Sarah Bettigole, Ph.D.


One of the primary functions of the endoplasmic reticulum is to correctly fold and glycosylate nascent proteins.  When the intrinsic protein folding capacity is overwhelmed, as can happen under a variety of different stimuli, cells mount a coordinated response known as the unfolded protein response (UPR).  This response eliminates toxic levels of misfolded proteins by decreasing general protein translation while simultaneously increasing the overall protein folding capacity of the ER by selectively upregulating critical stress response protein chaperones, glycosylases, reductases, secretory pathway components and genes involved in endoplasmic reticulum biogenesis.

Accumulating evidence implicates the UPR in a variety of inflammatory diseases such as diabetes and rheumatoid arthritis, yet how the UPR and immune signaling pathways intersect is not well defined.  XBP-1 is the most highly conserved member of the UPR signaling pathway, and work from our lab and others have demonstrated pleiotropic and non-canonical roles for this transcription factor, such as in regulating organelle morphology, protein translation and secretion, lipid metabolism, and cellular differentiation.  Additionally, groundbreaking work by Hollien and Weissman (Science, 2006) revealed that the bifunctional kinase/RNAse IRE-1α can degrade a variety of cellular RNAs aside from its known role in cleaving XBP-1 mRNA.  Using a variety of Cre-Lox genetic mouse strains, disease models, bioinformatics analyses and in vitro cell culture approaches we aim to identify the non-canonical context- and cell type-specific functions of the IRE1/XBP1 signaling pathway in regulating the quality and magnitude of the inflammatory response in various immune cells.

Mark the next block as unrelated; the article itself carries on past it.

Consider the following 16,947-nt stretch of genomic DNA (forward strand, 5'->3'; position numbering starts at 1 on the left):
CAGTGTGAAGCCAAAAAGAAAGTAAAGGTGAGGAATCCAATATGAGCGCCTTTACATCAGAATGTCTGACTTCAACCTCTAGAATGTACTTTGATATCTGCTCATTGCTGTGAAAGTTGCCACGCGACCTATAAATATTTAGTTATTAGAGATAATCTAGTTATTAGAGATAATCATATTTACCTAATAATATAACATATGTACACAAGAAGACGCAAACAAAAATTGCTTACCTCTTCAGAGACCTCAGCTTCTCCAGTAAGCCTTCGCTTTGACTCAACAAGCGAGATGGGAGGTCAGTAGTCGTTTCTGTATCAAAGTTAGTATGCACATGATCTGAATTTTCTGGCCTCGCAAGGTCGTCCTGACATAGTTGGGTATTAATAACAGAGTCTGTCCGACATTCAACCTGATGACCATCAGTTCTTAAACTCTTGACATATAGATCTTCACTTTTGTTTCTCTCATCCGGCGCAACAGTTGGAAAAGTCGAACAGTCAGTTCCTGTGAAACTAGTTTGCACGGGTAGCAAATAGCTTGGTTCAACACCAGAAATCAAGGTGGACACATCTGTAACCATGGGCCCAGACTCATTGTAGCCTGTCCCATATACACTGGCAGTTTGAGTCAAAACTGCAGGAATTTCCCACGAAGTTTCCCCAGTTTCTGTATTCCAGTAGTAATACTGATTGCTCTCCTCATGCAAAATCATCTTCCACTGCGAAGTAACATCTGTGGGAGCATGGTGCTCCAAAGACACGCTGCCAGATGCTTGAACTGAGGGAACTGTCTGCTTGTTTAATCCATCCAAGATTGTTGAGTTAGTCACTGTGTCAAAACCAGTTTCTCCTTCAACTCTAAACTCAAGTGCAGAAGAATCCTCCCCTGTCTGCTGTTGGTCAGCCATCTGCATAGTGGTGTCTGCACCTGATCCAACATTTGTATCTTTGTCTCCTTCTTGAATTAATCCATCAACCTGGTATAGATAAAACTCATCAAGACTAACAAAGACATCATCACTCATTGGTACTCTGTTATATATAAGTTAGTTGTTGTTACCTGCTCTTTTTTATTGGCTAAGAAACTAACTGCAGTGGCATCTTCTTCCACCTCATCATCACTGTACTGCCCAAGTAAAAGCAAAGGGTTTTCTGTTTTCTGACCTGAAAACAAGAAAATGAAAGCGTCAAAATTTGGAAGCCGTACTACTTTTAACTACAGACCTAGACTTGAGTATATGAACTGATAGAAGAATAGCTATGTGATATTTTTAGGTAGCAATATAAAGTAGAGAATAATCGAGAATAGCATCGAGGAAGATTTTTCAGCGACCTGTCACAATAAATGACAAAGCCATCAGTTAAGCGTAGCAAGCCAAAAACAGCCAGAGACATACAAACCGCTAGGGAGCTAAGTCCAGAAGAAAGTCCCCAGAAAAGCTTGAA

ER Stress

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